Customer Deflection Mismanagement

I’ve been on hold with my bank: Washington Mutual, which now calls itself by the felicitous nickname “WAMU”, or “wammoo”. I’m calling them because I’ve arrived at this Identity Management Error page…

… (and yes, it actually does look like that, and say that, just like it did last November), after failing (not repeatedly but in just one try) to log in to my business account.

WAMU’s customer deflection system is easily one of the most labyrinthine and aversive I have ever encountered.

At one point the call center maze voice tells me to enter my account number and my “telephone access code”, whatever that is. So I guess it might be the last digits of my social security number. Nope. How about the last four of my company’s federal ID number. No luck. The last five digits? Six? Bzzzt. Then I try just punching zero at every possible choice point. But the system keeps telling me to now enter my account number.
Finally I reach a human being. She says she can’t help, and puts me through to a “business account professional” or something. After giving him my account number, over and over, his system finally accespt it. He tells me that the phone access code is the last four digits of the federal ID number. I ask why that didn’t work when I tried it. He says he doesn’t know. Finally he tells me “the system is down” and to call back later. At least he gave me his own personal number for that.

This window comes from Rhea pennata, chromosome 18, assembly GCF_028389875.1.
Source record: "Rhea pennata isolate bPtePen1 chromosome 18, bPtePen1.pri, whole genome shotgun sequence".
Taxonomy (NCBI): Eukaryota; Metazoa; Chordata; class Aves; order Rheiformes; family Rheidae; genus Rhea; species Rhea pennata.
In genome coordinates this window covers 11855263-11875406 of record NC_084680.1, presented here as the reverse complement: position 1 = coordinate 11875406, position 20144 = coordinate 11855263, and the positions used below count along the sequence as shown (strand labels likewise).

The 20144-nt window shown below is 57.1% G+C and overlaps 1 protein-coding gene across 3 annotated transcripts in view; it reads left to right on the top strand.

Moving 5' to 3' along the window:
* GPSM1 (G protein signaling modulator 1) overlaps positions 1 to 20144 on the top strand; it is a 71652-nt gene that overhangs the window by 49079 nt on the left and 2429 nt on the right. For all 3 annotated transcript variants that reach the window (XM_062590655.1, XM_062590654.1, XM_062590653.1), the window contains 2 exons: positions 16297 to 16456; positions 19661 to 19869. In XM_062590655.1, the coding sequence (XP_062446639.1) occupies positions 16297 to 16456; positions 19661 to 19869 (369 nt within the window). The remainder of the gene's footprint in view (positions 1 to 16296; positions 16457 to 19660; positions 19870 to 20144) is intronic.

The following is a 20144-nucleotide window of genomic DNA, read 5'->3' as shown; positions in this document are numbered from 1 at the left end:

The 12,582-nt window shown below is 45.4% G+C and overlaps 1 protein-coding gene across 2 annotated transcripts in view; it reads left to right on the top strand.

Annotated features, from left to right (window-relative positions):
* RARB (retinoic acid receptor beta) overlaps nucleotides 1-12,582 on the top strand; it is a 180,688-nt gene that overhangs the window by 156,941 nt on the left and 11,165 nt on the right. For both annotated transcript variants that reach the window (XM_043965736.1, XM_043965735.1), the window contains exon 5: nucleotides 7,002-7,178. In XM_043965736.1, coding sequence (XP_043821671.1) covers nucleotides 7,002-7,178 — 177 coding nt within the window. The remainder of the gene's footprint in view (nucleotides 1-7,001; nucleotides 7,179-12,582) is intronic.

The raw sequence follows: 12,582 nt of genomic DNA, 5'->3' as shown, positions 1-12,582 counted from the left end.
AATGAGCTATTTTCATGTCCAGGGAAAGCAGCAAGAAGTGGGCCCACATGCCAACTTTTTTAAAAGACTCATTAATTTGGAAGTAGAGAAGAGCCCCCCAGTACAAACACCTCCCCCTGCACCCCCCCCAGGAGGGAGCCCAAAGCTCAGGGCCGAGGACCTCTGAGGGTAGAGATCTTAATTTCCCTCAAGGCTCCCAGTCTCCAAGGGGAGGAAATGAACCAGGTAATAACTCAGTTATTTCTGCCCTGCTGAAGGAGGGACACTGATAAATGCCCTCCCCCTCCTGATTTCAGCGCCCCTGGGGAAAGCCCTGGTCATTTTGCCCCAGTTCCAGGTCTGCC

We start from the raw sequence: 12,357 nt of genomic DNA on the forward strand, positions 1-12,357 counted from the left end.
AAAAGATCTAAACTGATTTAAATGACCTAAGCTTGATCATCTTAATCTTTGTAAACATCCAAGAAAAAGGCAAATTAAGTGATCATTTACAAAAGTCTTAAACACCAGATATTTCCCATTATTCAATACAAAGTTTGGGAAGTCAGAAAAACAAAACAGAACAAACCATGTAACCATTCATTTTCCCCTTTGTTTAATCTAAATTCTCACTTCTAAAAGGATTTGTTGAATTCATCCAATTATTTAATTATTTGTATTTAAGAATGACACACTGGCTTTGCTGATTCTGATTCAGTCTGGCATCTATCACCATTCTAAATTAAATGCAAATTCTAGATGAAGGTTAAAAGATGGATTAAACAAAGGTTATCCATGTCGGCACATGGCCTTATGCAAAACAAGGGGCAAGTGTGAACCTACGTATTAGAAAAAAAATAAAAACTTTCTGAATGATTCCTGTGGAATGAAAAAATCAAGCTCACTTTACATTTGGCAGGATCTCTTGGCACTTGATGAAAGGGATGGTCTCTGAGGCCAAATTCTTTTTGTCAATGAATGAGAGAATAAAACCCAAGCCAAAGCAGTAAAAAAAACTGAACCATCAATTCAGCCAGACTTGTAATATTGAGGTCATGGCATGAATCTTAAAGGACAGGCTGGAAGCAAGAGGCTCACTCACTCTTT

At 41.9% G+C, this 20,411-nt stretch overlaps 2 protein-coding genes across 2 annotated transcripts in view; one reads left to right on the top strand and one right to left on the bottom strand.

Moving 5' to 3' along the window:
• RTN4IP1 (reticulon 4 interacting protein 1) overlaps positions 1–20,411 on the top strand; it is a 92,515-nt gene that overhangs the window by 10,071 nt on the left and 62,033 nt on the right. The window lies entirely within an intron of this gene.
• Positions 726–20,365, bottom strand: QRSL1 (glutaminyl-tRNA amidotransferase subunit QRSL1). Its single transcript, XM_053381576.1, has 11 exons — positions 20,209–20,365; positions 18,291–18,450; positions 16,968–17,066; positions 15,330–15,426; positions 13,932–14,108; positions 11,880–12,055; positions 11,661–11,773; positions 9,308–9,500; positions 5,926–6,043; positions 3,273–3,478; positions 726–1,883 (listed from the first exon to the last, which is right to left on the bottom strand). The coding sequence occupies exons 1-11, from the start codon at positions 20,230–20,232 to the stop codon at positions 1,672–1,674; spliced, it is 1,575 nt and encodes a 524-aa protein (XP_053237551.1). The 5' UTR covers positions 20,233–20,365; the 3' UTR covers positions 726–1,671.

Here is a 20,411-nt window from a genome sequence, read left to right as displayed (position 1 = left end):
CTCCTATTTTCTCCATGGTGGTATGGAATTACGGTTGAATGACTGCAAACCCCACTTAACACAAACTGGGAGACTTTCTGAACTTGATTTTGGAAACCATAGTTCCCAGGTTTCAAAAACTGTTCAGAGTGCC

Oh, that “Your opinion counts” thing? Total bullshit. It goes nowhere, just like it did five months ago.

Anyway, I had to bitch somewhere, and this seems as good a place as any.


  1. Iain Henderson

    Yes, my bank (First Direct) in UK did a security upgrade last week and managed to forget about their 21,000 safari users – so no online banking for me for a bit without all the hassle of installing a new browser and going back through the security process.

  2. Dean Landsman

    “Your Opinion Counts” is the standard message in user-based and user held ratings and data collectionware.

    By telling them (the respondents) that their opinion counts, the company providing the research tool almost always increases response rate by a very significant percent.

    Telling the respondents that their input counts elevates them to a status in which they are incumbent, “the people who count” ergo, the upper crust.

    The data supporting this is very strong — also the data supporting the exact wording.

    If you’ve ever filled out a questionnaire or survey form from a major research organization the odds are pretty high that they’ve told you that YOUR OPINION COUNTS.

  3. shell

    I don’t know how many times I have called my internet company because my internet was down – and have the call center refer me to the website. What?! I think as companies continue to cut costs – we will run into this more and more. I watched an interview that talked alot about this. Pretty interesting.

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